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Finding a vocation on the sea

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Jon Jon Peters knows he carries a lot of responsibility on his shoulders. As Bay of Plenty Regional Council’s Harbourmaster and Marine Manager, he is responsible for keeping the community safe while they use our local rivers, lakes and harbours.

While the number of on-water rule breaches is up this summer from last, Harbourmaster Jon Jon Peters says the maritime team are making a difference across the Bay and the majority of water users are complying with the rules that keep them safe and more importantly alive.

The father of three grew up in Central India – landlocked hundreds of kilometres from any open water. His father, the late Tony Peters is of Indian descent from Goa and his mother’s family is from England.

His father had many sea captains as friends and they would tell the small impressionable Jon Jon stories of the open seas and adventures they had thousands of kilometers away from home.

At the age of four, he sailed from Mombasa, Kenya to Bombay returning home from visiting family members working as expats on the East African shores – he was sold, it was the life for him.

“I fell in love with the sea – I drew tattoos of anchors, boats and waves up and down my arms day dreaming of the open waters,” he said.

After completing school and working at other jobs, he joined the Merchant Navy as a deck cadet. He travelled across oceans for 10 years on super tankers slowly moving his way up the ranks until he graduated as a sea captain. While on vacation, he met his wife Michelle – who was working for an airline in Hong Kong “I was sailing and she was flying.”

The pair soon had their first son, and settled in Hong Kong for around 10 years and were land locked once again, but over the next 20 years, Jon Jon’s career crossed over different aspects of the shipping world.

From being the general manager of a port, operations manager and cargo superintendent across West Africa to China to the Americas – he knows the industry inside out and has the stories to go with it.

In 2000, he was a mate on board a product tanker when a massive storm hit off the coast of Newfoundland.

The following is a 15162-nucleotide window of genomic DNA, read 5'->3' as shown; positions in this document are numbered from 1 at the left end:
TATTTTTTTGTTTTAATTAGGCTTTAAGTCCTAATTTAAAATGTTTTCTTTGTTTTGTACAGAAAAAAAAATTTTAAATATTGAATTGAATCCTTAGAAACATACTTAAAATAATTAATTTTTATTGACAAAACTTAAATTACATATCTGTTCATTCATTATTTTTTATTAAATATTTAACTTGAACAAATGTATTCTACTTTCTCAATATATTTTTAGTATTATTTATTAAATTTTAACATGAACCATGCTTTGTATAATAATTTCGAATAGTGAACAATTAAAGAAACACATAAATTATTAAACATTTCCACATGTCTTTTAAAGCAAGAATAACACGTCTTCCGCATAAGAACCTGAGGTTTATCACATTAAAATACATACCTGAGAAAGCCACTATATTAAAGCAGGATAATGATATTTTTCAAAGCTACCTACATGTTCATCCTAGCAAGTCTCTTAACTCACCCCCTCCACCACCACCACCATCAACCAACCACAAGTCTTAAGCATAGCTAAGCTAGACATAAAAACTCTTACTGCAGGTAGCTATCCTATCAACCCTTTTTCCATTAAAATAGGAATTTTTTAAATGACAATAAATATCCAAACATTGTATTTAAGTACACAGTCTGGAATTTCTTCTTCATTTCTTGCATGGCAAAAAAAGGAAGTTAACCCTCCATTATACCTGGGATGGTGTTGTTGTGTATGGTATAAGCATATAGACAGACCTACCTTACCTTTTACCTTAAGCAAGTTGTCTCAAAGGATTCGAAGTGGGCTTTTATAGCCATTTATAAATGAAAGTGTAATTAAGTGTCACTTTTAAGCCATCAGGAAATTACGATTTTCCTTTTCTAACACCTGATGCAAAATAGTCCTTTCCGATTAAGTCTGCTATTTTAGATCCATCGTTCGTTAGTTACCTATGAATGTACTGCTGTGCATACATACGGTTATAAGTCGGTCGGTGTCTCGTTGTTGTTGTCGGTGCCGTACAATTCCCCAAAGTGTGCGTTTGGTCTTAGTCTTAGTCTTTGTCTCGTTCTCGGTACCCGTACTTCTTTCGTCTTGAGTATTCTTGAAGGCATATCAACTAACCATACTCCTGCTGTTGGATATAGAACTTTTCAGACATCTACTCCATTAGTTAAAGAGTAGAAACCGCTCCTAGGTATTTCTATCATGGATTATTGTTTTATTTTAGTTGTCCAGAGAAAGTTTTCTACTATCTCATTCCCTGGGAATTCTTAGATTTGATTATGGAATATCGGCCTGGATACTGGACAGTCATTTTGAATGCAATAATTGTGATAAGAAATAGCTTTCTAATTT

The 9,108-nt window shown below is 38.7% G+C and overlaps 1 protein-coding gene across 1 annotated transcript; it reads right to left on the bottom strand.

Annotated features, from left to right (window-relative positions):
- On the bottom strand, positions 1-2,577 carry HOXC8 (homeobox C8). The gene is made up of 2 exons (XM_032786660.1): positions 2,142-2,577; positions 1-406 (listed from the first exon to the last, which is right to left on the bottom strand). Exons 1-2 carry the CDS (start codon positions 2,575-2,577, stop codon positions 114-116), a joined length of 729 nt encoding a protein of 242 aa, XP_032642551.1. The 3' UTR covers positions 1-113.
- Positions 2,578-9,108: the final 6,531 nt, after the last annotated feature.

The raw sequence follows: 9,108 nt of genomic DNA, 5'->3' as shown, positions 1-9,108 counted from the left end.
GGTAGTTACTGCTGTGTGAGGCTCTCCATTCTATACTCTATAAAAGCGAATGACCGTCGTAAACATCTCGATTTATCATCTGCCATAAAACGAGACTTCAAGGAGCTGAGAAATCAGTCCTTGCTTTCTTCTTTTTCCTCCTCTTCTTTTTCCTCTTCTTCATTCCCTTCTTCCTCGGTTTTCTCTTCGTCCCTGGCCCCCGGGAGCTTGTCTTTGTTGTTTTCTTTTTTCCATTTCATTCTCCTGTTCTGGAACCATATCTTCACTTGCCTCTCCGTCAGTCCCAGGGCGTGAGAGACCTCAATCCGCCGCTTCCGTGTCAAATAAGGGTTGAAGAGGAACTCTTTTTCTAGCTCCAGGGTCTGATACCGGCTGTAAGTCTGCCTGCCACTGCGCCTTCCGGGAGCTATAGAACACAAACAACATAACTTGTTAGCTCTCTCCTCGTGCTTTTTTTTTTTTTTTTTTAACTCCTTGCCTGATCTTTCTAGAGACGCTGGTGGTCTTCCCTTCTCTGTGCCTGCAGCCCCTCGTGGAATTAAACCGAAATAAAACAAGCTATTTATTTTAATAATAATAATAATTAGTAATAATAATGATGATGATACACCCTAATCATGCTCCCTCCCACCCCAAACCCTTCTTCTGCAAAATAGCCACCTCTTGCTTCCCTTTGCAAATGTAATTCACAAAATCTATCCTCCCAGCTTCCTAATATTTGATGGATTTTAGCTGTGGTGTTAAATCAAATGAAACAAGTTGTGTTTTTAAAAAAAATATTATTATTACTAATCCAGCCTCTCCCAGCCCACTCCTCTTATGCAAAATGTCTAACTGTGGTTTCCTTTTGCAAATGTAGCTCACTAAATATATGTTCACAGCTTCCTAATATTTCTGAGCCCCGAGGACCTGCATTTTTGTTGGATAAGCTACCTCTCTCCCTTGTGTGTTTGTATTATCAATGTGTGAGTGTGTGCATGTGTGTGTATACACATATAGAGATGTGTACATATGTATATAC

It was -18 degrees outside and 9m high waves were smashing over the ship when Jon Jon was summoned to the captain’s quarters. The captain of the ship had passed away and Jon Jon was left in charge to sail the ship to shore through the storm, which lasted two days.

Although attracted to a life at sea, his fondest memories through his career have included places close to shore including travelling up the Kiel Canal in Germany and transporting large ships up and over the Soo Locks in America.

Peters and his family first immigrated to New Zealand around 18 years ago, but then finally returned five years ago after working as an expatriate overseas – he was after a little slice of paradise and a place to call home after so many years traveling abroad.

He spent the last five years in Tauranga working for Maritime New Zealand, but secured his position as the new Bay of Plenty Regional Council Harbourmaster in late 2020.

Each summer the Maritime team patrol the Bay of Plenty waters ensuring that boats and other personal watercraft vessels are following the rules.

Jon Jon knows he has a challenging role keeping the community safe, but that is what drew him to the job.

Jon Jon said flouting the rules is just not worth it.

“Most drownings occur because a person isn’t wearing a life jacket. It’s about safety – we are not here to hand out infringements, we are here to save lives,” he said.

“If you don’t follow the rules you are a danger to yourself and to the rest of the community – the rules are here to save lives – nothing more.

“That is my biggest challenge, getting this message across to the community. We are here to keep you safe and alive.”

If you have broken a rule on Bay of Plenty waters, you will receive a Breach Notice from the Harbourmaster, which includes a warning with a letter of explanation, but no further action will be taken.

If your offence is deemed unforgivable, you will receive an infringement notice, with details of your offence and a $200 fine to be paid.
However, before handing out an infringement, the Harbourmaster will look at a few things.

“The attitude of the offender, have they breached before, do they just not know better for example or are from out of the region. But if you are arrogant and just flouting the law… then you will be fined.”

“It is a challenging job at times and you have to be cautious of not making a wrong call – but the most important thing for me is keeping my eye on the ball which is the safety of the community.

“Some people won’t like that but if it’s good for the community then I am going to do it. I have to look at the bigger picture.”

Read more: April 2021 | BOP Personality Profile

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